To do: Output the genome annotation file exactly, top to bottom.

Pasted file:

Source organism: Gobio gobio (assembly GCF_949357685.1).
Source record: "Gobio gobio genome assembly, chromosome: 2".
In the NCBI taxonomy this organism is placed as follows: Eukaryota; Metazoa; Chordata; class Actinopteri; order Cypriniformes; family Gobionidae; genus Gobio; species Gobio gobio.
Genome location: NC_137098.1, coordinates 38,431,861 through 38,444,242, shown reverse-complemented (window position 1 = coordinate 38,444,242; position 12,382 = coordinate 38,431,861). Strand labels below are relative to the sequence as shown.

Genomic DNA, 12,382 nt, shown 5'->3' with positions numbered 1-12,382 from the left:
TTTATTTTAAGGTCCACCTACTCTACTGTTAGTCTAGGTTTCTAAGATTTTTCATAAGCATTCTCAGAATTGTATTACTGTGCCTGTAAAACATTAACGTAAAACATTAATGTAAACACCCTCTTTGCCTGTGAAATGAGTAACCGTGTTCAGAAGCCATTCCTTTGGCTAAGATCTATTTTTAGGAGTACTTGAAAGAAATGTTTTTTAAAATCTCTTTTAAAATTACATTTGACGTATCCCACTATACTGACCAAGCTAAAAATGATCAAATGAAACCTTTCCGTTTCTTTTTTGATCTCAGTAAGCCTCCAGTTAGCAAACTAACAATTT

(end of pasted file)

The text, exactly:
Source organism: Gobio gobio (assembly GCF_949357685.1).
Source record: "Gobio gobio genome assembly, chromosome: 2".
In the NCBI taxonomy this organism is placed as follows: Eukaryota; Metazoa; Chordata; class Actinopteri; order Cypriniformes; family Gobionidae; genus Gobio; species Gobio gobio.
Genome location: NC_137098.1, coordinates 38,431,861 through 38,444,242, shown reverse-complemented (window position 1 = coordinate 38,444,242; position 12,382 = coordinate 38,431,861). Strand labels below are relative to the sequence as shown.

Genomic DNA, 12,382 nt, shown 5'->3' with positions numbered 1-12,382 from the left:
TTTATTTTAAGGTCCACCTACTCTACTGTTAGTCTAGGTTTCTAAGATTTTTCATAAGCATTCTCAGAATTGTATTACTGTGCCTGTAAAACATTAACGTAAAACATTAATGTAAACACCCTCTTTGCCTGTGAAATGAGTAACCGTGTTCAGAAGCCATTCCTTTGGCTAAGATCTATTTTTAGGAGTACTTGAAAGAAATGTTTTTTAAAATCTCTTTTAAAATTACATTTGACGTATCCCACTATACTGACCAAGCTAAAAATGATCAAATGAAACCTTTCCGTTTCTTTTTTGATCTCAGTAAGCCTCCAGTTAGCAAACTAACAATTT